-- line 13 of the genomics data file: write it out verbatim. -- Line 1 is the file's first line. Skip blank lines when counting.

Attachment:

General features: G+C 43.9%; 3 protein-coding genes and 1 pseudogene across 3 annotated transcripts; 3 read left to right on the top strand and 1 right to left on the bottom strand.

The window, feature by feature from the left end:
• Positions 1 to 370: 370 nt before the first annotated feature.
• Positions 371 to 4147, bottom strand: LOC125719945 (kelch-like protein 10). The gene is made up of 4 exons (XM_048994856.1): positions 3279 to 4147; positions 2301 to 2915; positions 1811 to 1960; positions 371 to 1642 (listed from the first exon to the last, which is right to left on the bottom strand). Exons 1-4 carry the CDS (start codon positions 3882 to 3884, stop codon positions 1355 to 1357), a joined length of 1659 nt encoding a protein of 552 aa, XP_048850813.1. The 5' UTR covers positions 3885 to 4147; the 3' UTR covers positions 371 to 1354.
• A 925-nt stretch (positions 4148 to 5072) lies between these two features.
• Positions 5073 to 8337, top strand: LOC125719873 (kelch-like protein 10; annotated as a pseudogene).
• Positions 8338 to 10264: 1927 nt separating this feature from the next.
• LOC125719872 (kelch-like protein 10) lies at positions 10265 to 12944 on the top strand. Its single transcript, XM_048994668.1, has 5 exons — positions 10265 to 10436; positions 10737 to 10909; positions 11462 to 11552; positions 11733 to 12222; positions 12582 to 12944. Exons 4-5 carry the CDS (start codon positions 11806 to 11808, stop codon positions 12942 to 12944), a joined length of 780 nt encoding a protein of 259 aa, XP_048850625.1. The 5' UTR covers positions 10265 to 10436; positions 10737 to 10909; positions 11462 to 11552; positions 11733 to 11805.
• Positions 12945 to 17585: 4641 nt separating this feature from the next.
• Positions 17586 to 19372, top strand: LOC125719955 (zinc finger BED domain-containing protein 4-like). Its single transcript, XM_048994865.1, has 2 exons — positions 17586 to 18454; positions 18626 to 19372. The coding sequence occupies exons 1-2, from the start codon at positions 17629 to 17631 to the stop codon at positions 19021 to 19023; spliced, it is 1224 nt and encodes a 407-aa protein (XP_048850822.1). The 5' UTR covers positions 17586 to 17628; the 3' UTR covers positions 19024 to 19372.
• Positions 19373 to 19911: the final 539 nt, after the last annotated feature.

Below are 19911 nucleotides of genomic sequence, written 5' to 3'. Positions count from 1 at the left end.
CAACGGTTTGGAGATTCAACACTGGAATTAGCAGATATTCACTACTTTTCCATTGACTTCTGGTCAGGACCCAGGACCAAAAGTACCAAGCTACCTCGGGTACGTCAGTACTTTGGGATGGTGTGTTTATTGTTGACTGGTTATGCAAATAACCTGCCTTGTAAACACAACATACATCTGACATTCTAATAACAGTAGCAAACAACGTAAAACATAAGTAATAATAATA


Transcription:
CAACGGTTTGGAGATTCAACACTGGAATTAGCAGATATTCACTACTTTTCCATTGACTTCTGGTCAGGACCCAGGACCAAAAGTACCAAGCTACCTCGGGTACGTCAGTACTTTGGGATGGTGTGTTTATTGTTGACTGGTTATGCAAATAACCTGCCTTGTAAACACAACATACATCTGACATTCTAATAACAGTAGCAAACAACGTAAAACATAAGTAATAATAATA